Tokyo stocks opened higher Friday, extending US rallies on hopes that the Federal Reserve could slow rate hikes, while traders eye progress on a deal to avert a US default.
The benchmark Nikkei 225 index was up 0.35 percent, or 109.00 points, at 31,257.01 in early trade, while the broader Topix index added 0.42 percent, or 9.01 points, to 2,158.30. The dollar fetched 138.68 yen in early Asian trade, against 138.79 yen in New York late Thursday, reports BSS.
Overnight on Wall Street, the Dow Jones Industrial Average rose 0.5 percent to 33,062.36, while the broad-based S&P 500 closed 1.0 percent higher and the tech-rich Nasdaq Composite Index surged 1.3 percent.
The moves came after the US House of Representatives late Wednesday approved a bill to suspend the nation’s debt limit — key to avoiding a default — and advanced it to the Senate.
Hammered out between US President Joe Biden and Republican leaders, the pact suspends the debt ceiling through 2024 and slightly cuts government spending next year.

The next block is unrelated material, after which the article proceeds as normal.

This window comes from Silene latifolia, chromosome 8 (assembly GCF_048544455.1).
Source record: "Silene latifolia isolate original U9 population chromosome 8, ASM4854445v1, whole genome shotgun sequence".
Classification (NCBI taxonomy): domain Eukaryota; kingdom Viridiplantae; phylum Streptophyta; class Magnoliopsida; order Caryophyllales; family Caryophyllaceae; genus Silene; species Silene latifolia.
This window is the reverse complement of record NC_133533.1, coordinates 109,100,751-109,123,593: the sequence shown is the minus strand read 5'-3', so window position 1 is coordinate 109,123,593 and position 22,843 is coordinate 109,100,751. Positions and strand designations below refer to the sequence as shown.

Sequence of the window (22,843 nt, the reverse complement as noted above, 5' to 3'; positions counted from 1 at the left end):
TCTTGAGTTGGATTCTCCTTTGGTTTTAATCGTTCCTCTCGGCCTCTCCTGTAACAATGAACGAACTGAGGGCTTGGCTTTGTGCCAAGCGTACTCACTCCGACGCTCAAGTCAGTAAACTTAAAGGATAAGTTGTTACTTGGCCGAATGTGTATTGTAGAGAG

Investors also took in economic data suggesting the US central bank could have room to hold back on further interest rate hikes in policymakers’ upcoming meeting this month.
“The Japanese market is seen starting with gains following rallies in US shares,” Monex senior market analyst Toshiyuki Kanayama said in a note.
“A wait-and-see attitude may grow ahead of release of US jobs data” later in the day, he added.
Among major shares in Tokyo, SoftBank Group rallied 5.31 percent to 6,029 yen after an investment bank upgraded its assessment of the firm. Panasonic was up 1.30 percent at 1,482.5 yen, and Toyota was up 1.47 percent at 1,971.5 yen.
Chip-testing equipment maker Advantest was down 1.17 percent at 17,780 yen, and chip-making equipment manufacturer Tokyo Electron was off 1.37 percent at 19,465 yen.